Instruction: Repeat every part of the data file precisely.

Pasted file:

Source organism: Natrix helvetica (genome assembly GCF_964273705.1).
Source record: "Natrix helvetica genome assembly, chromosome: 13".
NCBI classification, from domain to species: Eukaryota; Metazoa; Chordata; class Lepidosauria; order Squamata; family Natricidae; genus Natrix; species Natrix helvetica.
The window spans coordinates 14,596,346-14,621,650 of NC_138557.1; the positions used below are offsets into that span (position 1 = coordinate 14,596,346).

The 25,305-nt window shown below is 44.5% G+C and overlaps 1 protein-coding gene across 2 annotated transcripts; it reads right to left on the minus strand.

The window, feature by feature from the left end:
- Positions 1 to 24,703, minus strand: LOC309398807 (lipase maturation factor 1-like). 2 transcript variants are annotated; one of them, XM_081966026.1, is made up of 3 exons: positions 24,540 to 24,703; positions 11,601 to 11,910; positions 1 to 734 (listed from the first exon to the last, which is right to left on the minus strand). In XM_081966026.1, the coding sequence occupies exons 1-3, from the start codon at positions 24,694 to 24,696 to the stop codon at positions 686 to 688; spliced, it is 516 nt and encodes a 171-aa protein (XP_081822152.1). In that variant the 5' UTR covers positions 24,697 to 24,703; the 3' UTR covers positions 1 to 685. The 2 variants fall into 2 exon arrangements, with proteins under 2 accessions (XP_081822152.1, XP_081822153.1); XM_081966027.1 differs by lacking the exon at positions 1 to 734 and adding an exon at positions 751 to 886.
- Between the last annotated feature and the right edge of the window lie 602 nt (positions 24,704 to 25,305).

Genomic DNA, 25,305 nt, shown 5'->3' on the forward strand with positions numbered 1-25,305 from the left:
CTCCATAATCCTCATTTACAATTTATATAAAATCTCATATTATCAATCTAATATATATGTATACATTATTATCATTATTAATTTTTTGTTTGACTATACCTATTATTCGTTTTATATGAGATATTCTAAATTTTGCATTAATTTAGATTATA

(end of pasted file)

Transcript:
Source organism: Natrix helvetica (genome assembly GCF_964273705.1).
Source record: "Natrix helvetica genome assembly, chromosome: 13".
NCBI classification, from domain to species: Eukaryota; Metazoa; Chordata; class Lepidosauria; order Squamata; family Natricidae; genus Natrix; species Natrix helvetica.
The window spans coordinates 14,596,346-14,621,650 of NC_138557.1; the positions used below are offsets into that span (position 1 = coordinate 14,596,346).

The 25,305-nt window shown below is 44.5% G+C and overlaps 1 protein-coding gene across 2 annotated transcripts; it reads right to left on the minus strand.

The window, feature by feature from the left end:
- Positions 1 to 24,703, minus strand: LOC309398807 (lipase maturation factor 1-like). 2 transcript variants are annotated; one of them, XM_081966026.1, is made up of 3 exons: positions 24,540 to 24,703; positions 11,601 to 11,910; positions 1 to 734 (listed from the first exon to the last, which is right to left on the minus strand). In XM_081966026.1, the coding sequence occupies exons 1-3, from the start codon at positions 24,694 to 24,696 to the stop codon at positions 686 to 688; spliced, it is 516 nt and encodes a 171-aa protein (XP_081822152.1). In that variant the 5' UTR covers positions 24,697 to 24,703; the 3' UTR covers positions 1 to 685. The 2 variants fall into 2 exon arrangements, with proteins under 2 accessions (XP_081822152.1, XP_081822153.1); XM_081966027.1 differs by lacking the exon at positions 1 to 734 and adding an exon at positions 751 to 886.
- Between the last annotated feature and the right edge of the window lie 602 nt (positions 24,704 to 25,305).

Genomic DNA, 25,305 nt, shown 5'->3' on the forward strand with positions numbered 1-25,305 from the left:
CTCCATAATCCTCATTTACAATTTATATAAAATCTCATATTATCAATCTAATATATATGTATACATTATTATCATTATTAATTTTTTGTTTGACTATACCTATTATTCGTTTTATATGAGATATTCTAAATTTTGCATTAATTTAGATTATA